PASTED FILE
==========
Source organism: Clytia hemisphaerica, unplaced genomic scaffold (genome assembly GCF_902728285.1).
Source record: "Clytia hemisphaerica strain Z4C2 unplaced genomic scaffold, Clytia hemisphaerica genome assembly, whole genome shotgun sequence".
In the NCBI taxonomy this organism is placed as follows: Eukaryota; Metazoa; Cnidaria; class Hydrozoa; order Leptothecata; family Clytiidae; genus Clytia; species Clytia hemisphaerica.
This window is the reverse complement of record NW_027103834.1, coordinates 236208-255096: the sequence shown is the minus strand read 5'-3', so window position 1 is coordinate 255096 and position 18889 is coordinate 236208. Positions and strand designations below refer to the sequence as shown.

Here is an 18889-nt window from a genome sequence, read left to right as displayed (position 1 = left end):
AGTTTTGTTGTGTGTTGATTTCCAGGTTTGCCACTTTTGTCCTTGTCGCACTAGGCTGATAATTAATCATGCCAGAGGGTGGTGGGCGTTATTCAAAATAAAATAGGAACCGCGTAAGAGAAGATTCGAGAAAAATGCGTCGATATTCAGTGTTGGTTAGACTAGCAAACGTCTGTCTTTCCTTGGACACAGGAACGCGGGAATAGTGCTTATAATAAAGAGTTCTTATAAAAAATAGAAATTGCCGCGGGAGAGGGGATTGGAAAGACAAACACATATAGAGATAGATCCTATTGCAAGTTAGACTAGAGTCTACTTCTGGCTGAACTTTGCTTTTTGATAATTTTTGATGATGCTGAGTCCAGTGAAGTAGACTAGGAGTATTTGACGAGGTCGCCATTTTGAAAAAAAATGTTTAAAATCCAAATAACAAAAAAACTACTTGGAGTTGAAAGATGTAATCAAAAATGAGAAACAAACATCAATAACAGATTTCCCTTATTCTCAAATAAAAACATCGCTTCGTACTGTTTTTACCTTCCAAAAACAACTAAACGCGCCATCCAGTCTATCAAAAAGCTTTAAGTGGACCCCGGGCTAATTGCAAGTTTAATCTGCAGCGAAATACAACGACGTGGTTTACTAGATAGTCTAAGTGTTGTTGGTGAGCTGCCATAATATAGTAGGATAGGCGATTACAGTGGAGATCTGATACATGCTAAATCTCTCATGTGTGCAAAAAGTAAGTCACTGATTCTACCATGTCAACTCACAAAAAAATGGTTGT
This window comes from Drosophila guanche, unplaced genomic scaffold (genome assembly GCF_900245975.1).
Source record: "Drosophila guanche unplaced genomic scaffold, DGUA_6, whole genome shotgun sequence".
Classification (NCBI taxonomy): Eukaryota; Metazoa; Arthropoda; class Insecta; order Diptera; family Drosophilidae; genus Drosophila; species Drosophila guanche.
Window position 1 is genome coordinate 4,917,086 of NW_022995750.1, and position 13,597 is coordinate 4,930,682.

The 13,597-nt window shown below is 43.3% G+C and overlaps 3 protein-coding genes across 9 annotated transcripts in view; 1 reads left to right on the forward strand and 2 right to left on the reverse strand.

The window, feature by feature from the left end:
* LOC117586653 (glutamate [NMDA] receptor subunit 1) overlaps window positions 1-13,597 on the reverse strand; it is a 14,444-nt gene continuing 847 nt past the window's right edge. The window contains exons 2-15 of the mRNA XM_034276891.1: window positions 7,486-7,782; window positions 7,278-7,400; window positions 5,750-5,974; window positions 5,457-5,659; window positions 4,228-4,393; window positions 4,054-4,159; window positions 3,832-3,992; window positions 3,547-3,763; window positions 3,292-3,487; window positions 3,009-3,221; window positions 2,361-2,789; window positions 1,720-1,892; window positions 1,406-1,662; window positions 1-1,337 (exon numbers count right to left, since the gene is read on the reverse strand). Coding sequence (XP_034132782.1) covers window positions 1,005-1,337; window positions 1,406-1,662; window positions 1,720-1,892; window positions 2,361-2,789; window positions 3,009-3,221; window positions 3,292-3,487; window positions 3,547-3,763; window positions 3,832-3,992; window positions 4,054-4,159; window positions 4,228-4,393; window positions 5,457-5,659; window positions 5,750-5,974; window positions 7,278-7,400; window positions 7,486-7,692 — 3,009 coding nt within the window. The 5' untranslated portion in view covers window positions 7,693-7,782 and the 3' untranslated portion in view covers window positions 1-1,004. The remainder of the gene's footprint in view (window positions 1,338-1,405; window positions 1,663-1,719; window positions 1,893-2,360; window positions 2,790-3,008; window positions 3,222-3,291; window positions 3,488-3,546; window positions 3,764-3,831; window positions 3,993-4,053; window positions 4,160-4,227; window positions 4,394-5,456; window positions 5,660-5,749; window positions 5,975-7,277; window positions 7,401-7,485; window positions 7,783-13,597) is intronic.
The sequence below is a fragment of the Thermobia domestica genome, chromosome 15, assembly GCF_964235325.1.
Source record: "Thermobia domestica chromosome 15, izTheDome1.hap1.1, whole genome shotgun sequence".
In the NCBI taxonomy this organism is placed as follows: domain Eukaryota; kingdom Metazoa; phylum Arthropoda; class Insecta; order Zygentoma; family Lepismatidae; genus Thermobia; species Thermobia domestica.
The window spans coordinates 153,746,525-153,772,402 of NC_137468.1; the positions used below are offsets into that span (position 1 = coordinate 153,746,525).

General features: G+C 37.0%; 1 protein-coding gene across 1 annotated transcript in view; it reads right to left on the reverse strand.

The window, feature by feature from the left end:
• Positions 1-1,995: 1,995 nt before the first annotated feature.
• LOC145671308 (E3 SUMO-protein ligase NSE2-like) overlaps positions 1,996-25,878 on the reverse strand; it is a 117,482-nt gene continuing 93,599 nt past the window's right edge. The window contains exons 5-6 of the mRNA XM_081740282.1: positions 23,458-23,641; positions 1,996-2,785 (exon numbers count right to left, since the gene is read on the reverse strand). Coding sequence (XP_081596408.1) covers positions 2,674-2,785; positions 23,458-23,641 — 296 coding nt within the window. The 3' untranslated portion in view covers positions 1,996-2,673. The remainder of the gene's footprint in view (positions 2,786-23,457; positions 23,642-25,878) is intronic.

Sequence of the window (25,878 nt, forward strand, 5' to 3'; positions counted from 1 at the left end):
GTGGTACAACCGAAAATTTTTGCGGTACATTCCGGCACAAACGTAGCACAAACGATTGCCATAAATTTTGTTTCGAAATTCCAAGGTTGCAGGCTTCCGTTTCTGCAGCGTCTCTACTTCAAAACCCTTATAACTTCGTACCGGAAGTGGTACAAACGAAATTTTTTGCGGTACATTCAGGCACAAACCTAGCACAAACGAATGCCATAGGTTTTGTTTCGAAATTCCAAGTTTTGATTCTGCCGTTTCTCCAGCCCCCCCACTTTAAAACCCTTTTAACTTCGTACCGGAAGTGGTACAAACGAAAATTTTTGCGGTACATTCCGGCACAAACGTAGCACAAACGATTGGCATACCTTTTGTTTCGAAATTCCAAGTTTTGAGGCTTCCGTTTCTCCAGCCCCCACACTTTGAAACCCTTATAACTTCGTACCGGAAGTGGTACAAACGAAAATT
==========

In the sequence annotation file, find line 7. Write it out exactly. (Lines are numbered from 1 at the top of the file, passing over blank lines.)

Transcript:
This window comes from Drosophila guanche, unplaced genomic scaffold (genome assembly GCF_900245975.1).